Kane Williamson
New Zealand captain Kane WilliamsonGetty Images

New Zealand is a side that usually punches above its weight. However, there are certain areas of the game where the Kiwis are lacking. One of them is spin bowling. Since the retirement of Daniel Vettori, the New Zealand team has struggled to find a good-quality spinner.

Briefly, an off-spinner called Mark Craig produced good results in 2014 and 2015 but since then there hasn't been much success for the Kiwis on this front. Last year, the duo of Ajaz Patel and Will Somerville performed admirably in UAE against Pakistan and this year also, in Sri Lanka.

While getting wickets in Asian conditions is relatively easy for tweakers, getting wickets on New Zealand pitches requires much more skill and hard work. And quite frankly, the Kiwis are struggling to find a spinner who can do that. This is why 607 days have passed since New Zealand got a wicket on home soil through spin bowling.

In the first innings of the first Test against England at Mount Maunganui, the hosts again got all their 10 wickets through their seam bowlers. To be fair, not much blame can be attached to the sole spinner in the Kiwi playing XI – Mitchell Santner. The Kane Williamson-led team have a four-man seam bowling attack consisting of Tim Southee, Trent Boult, Neil Wagner, and Colin de Grandhomme.

Mitchell Santner New Zealand
Mitchell Santner went wicket-less in the first innings against EnglandReuters

On top of that, New Zealand isn't a country where a spinner is expected to get wickets in the first innings. Santner, a very good bowler in the shorter formats, bowled just six out of 124 overs in the entire innings.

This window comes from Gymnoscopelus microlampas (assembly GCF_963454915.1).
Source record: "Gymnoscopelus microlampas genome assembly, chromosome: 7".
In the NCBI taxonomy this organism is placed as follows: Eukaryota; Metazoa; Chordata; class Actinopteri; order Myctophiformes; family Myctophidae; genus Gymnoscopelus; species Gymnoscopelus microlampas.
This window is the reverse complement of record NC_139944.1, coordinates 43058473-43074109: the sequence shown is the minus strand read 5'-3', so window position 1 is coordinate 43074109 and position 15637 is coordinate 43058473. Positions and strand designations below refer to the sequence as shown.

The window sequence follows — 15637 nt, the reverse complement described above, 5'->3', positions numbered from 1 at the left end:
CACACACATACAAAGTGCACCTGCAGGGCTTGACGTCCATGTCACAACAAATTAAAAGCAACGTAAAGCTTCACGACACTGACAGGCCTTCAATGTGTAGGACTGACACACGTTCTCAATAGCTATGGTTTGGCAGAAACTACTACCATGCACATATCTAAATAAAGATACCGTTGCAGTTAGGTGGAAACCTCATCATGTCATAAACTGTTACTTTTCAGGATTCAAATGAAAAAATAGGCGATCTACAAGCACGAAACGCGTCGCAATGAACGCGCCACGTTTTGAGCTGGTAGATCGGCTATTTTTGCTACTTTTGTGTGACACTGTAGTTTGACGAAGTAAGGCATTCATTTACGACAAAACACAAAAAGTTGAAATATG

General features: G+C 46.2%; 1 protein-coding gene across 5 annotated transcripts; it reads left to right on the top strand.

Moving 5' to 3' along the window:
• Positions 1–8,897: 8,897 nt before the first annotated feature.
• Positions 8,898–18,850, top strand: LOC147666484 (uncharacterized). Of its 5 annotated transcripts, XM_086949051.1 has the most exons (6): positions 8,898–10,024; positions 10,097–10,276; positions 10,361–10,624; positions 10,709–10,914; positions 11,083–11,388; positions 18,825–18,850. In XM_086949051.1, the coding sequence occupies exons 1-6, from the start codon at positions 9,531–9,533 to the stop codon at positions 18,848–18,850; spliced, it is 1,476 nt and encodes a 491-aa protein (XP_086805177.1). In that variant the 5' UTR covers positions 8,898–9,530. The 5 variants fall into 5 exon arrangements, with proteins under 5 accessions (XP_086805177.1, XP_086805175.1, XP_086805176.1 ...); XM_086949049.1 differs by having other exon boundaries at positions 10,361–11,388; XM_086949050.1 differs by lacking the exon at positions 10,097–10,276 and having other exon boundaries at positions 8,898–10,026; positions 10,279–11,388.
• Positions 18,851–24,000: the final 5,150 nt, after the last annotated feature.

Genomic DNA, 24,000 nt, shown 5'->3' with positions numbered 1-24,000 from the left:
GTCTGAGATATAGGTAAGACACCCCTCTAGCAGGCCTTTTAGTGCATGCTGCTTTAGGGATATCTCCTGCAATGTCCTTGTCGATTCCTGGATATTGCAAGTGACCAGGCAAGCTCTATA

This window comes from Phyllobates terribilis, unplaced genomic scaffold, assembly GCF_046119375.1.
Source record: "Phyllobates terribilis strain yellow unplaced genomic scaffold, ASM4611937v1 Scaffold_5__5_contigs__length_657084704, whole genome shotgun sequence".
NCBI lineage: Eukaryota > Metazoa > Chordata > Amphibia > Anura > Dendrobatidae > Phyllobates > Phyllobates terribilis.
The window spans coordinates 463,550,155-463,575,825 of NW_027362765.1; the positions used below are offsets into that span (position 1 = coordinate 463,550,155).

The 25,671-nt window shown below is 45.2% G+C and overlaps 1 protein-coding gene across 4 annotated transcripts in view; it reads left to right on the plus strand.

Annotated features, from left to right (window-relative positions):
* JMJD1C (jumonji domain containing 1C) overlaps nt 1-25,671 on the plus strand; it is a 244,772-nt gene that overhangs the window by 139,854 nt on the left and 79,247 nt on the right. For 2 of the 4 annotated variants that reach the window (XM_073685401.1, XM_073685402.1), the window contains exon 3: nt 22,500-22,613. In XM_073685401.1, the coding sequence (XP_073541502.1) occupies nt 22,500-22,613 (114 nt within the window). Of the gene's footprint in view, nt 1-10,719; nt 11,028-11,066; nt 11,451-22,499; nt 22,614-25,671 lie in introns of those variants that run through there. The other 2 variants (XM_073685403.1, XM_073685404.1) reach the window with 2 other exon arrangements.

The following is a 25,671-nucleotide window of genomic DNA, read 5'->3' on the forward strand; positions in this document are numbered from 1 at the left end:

But it's not this innings that is in focus. What matters is the fact that the Kiwis haven't found a spinner who can make an impact in their home conditions. This simply means that they don't have a tweaker who is world-class.

Interestingly, in the last few years, the New Zealand spin bowling attack in limited-overs format has been quite effective. Bowlers such as Santner and Ish Sodhi have often done a good job for their side. But the extra difficulty of getting wickets in the longer formats on unhelpful pitches is something no Kiwi spinner in nearly two years has been able to surmount.

The high-quality seam bowling duo of Southee and Boult has been so good that there hasn't been much need for assistance from spin bowlers. On top of that, Wagner's ferocity with short-pitched bowling, despite his lack of pace, has also served the team well. De Grandhomme has fitted well in the team as a medium-paced swing bowler, useful in swing-friendly conditions.

However, getting wickets in the second innings on flat pitches, the sort that are found at some locations in New Zealand, requires the presence of good slower bowlers. That search is likely to continue in the series against England.